FileSystemHook to store them in a folder on your server’s file system.
Before you upgrade, you’ll need to set whichever property you were using in your
portal-ext.properties file, because by default, none of them are enabled
in 6.1. Setting one of the properties triggers the migration during the upgrade
process. Below are the three properties; you’ll need to set only one of them
(the one you were using).
By default, Liferay 6.0 used the
FileSystemHook. If you never customized this
property for your installation, you’d use the
FileSystemHook property above.
If you customized the property, you should know which one you used, and it is
likely already in your
If you’re using the
FileSystemHook, you should also specify the image root
directory in your
portal-ext.properties file. This enables the
FileSystemHook to allow data migration from other hooks. Here is the default
The third thing you need to do to prepare for your upgrade is to review the new property defaults.
The next thing you’ll need to look at are the defaults that have changed between
your old Liferay instance’s version and Liferay 6.2. These are preserved in a
portal-legacy-[version].properties file in Liferay’s
and in the
portal-impl/src folder of Liferay’s source code. For example, here
are some 6.1 legacy properties:
mobile.device.styling.wap.enabled properties do not exist in 6.1. In 6.2, the
default values of some properties have changed and some new properties have been
Please refer to the 6.1 and 6.2 versions of Liferay’s
for explanations of each of these properties. This file can be found in the your
/WEB-INF/lib/portal-impl.jar file. Online versions can also
be found at
Please also note the following changes in behavior:
By default, Liferay 6.1 used the DES encryption algorithm with a 56 bit key size for the company level encryption algorithm.
By default, Liferay 6.2 uses the much stronger AES encryption algorithm with a 128 bit key size for the company level encryption algorithm. AES-128 is believed to be secure, is fast, and is a standard for symmetric key encryption.
However, the upgrade for the
company.encryption.algorithmproperty is only performed if the value for this properties was not customized, i.e., if it was still set to DES. The upgrade doesn’t make any changes if a different algorithm was explicitly selected. (Note that this does not affect password encryption which a different property handles:
By default, Liferay 6.1 used the SHA algorithm for password encryption.
By default, Liferay 6.2 uses a stronger algorithm, PBKDF2WithHmacSHA1/160/128000, for password encryption. PBKDF2 (Password-Based Key Derivation Function 2) is a key derivation function that’s part of RSA’s PKCS (Public-Key Cryptography Standards) series: PKCS #5, version 2.0. It’s also described in the IETF’s RFC 2898. The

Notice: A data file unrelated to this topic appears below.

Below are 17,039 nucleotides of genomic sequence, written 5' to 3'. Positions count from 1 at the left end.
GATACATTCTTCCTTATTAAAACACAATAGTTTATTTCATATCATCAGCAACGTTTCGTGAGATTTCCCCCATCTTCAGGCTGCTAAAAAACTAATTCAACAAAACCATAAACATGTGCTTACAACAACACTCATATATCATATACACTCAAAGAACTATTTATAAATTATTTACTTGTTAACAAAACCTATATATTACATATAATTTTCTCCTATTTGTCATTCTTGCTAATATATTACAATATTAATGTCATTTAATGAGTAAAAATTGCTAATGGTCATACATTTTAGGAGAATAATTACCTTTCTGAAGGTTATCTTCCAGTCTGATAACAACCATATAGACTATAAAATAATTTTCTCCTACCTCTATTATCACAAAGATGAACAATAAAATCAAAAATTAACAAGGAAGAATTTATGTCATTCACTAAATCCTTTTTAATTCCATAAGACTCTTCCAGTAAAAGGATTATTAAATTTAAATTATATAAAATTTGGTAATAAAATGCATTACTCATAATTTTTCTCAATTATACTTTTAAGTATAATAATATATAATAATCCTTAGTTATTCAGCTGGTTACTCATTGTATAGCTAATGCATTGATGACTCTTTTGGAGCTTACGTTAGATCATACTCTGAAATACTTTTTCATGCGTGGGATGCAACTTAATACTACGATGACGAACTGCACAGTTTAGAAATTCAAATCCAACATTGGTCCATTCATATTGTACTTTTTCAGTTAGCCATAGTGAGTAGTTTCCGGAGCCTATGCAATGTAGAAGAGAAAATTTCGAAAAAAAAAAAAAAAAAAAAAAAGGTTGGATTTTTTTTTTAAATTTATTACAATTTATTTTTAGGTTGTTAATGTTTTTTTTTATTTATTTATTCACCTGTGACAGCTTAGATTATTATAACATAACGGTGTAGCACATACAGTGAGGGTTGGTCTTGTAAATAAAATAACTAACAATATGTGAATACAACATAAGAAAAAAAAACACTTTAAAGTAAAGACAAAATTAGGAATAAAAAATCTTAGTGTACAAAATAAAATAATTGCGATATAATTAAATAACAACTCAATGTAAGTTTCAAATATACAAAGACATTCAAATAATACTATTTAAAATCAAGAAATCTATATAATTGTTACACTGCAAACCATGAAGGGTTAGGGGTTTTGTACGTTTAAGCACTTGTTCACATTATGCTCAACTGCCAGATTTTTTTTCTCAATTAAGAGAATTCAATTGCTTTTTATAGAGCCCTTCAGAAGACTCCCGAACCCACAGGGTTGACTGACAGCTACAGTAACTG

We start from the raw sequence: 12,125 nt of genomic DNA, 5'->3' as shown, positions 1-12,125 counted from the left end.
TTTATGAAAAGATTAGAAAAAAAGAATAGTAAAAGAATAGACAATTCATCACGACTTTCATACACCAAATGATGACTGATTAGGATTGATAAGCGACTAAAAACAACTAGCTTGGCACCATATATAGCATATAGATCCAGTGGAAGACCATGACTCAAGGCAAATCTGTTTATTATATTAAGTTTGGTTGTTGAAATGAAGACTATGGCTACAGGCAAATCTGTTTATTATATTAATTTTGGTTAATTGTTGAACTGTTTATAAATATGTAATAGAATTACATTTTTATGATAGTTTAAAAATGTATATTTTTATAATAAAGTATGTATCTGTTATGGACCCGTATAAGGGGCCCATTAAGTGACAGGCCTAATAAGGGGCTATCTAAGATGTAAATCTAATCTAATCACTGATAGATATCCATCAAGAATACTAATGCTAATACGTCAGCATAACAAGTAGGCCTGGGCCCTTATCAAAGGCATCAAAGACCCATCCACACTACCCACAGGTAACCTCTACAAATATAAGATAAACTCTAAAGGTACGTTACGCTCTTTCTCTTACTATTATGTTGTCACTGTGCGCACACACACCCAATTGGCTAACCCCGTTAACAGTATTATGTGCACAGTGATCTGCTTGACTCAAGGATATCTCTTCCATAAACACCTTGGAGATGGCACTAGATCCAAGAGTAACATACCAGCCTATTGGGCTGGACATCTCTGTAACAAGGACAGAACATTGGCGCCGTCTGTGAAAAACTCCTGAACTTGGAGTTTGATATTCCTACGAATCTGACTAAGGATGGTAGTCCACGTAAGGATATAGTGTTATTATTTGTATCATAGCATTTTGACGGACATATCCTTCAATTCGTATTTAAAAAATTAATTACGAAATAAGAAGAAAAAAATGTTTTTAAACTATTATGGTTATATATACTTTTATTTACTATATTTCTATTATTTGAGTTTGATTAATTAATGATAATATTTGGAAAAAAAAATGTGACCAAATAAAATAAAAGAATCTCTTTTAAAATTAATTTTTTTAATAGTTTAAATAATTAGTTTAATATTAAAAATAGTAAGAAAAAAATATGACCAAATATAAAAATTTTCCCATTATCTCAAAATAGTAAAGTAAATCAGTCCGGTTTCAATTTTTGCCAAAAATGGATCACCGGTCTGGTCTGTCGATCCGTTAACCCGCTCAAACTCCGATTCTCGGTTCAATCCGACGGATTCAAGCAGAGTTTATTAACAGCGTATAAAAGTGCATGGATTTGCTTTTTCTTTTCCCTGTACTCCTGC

PBKDF2WithHmacSHA1/160/128000algorithm uses a keyed-hash message authentication code using SHA-1 and generates 160-bit hashes using 128,000 rounds. One round is a single iteration of the key derivation function.
Performance is affected by password encryption during sign-in and password changes. In 2012, OWASP, the Open Web Application Security Project, recommended to use 64,000 rounds and to double the number of rounds each year. If using PBKDF2 with 128,000 rounds is too expensive for the hardware on which you’re running Liferay, you can downgrade your security algorithm to improve performance by choosing a smaller number. For example, you set the following:
If you’d like your upgrade to migrate your password encryption algorithm, you need to specify the legacy password encryption algorithm from which you’re migrating. For example, if you were using the 6.1 default before your upgrade, you’d set the following property:
Set this property before performing an upgrade so that both existing users’ and new users’ passwords are re-encrypted with the new algorithm.
After upgrading from Liferay 6.1 to Liferay 6.2, users must sign back in to the portal even if they were using the Remember Me feature of the Sign In portlet. After the upgrade, the Remember Me feature works correctly: users can log in to the portal, close their browser, open a new browser window, navigate to the portal, and still be logged in.